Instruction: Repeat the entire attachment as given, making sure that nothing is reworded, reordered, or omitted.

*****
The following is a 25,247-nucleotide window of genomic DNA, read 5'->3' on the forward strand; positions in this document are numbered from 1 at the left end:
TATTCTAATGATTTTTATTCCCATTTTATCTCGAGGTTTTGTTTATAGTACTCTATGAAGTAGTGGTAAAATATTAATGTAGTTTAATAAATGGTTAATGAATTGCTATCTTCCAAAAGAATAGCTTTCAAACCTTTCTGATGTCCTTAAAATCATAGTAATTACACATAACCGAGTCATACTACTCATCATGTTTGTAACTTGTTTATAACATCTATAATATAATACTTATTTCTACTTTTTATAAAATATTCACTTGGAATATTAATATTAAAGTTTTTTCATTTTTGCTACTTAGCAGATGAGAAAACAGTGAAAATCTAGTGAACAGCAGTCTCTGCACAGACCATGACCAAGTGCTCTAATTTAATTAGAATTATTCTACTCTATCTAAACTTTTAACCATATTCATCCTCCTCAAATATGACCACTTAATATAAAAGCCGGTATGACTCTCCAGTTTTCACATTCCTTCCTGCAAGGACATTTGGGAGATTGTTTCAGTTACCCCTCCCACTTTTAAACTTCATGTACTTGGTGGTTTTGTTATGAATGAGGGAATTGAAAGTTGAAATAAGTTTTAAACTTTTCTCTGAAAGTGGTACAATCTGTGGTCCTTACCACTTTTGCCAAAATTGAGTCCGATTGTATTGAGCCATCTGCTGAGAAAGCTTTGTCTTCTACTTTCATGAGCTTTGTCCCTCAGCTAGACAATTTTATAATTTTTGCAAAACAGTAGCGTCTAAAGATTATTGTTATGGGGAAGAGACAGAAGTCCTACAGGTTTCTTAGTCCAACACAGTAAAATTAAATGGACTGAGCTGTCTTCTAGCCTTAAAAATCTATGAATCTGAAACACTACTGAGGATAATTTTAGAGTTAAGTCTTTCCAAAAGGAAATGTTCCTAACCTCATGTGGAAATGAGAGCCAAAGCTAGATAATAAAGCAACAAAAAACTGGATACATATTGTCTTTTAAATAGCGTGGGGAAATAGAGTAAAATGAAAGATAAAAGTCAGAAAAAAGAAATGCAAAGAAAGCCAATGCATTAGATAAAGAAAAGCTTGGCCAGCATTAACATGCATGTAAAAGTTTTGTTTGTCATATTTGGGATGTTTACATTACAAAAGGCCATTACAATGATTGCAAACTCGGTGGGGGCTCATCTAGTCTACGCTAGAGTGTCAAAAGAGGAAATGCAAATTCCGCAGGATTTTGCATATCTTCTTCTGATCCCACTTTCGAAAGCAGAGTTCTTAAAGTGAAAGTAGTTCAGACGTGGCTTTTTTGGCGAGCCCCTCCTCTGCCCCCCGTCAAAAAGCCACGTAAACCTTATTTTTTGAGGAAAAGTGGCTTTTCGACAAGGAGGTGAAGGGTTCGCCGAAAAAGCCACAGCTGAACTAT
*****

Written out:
The following is a 25,247-nucleotide window of genomic DNA, read 5'->3' on the forward strand; positions in this document are numbered from 1 at the left end:
TATTCTAATGATTTTTATTCCCATTTTATCTCGAGGTTTTGTTTATAGTACTCTATGAAGTAGTGGTAAAATATTAATGTAGTTTAATAAATGGTTAATGAATTGCTATCTTCCAAAAGAATAGCTTTCAAACCTTTCTGATGTCCTTAAAATCATAGTAATTACACATAACCGAGTCATACTACTCATCATGTTTGTAACTTGTTTATAACATCTATAATATAATACTTATTTCTACTTTTTATAAAATATTCACTTGGAATATTAATATTAAAGTTTTTTCATTTTTGCTACTTAGCAGATGAGAAAACAGTGAAAATCTAGTGAACAGCAGTCTCTGCACAGACCATGACCAAGTGCTCTAATTTAATTAGAATTATTCTACTCTATCTAAACTTTTAACCATATTCATCCTCCTCAAATATGACCACTTAATATAAAAGCCGGTATGACTCTCCAGTTTTCACATTCCTTCCTGCAAGGACATTTGGGAGATTGTTTCAGTTACCCCTCCCACTTTTAAACTTCATGTACTTGGTGGTTTTGTTATGAATGAGGGAATTGAAAGTTGAAATAAGTTTTAAACTTTTCTCTGAAAGTGGTACAATCTGTGGTCCTTACCACTTTTGCCAAAATTGAGTCCGATTGTATTGAGCCATCTGCTGAGAAAGCTTTGTCTTCTACTTTCATGAGCTTTGTCCCTCAGCTAGACAATTTTATAATTTTTGCAAAACAGTAGCGTCTAAAGATTATTGTTATGGGGAAGAGACAGAAGTCCTACAGGTTTCTTAGTCCAACACAGTAAAATTAAATGGACTGAGCTGTCTTCTAGCCTTAAAAATCTATGAATCTGAAACACTACTGAGGATAATTTTAGAGTTAAGTCTTTCCAAAAGGAAATGTTCCTAACCTCATGTGGAAATGAGAGCCAAAGCTAGATAATAAAGCAACAAAAAACTGGATACATATTGTCTTTTAAATAGCGTGGGGAAATAGAGTAAAATGAAAGATAAAAGTCAGAAAAAAGAAATGCAAAGAAAGCCAATGCATTAGATAAAGAAAAGCTTGGCCAGCATTAACATGCATGTAAAAGTTTTGTTTGTCATATTTGGGATGTTTACATTACAAAAGGCCATTACAATGATTGCAAACTCGGTGGGGGCTCATCTAGTCTACGCTAGAGTGTCAAAAGAGGAAATGCAAATTCCGCAGGATTTTGCATATCTTCTTCTGATCCCACTTTCGAAAGCAGAGTTCTTAAAGTGAAAGTAGTTCAGACGTGGCTTTTTTGGCGAGCCCCTCCTCTGCCCCCCGTCAAAAAGCCACGTAAACCTTATTTTTTGAGGAAAAGTGGCTTTTCGACAAGGAGGTGAAGGGTTCGCCGAAAAAGCCACAGCTGAACTAT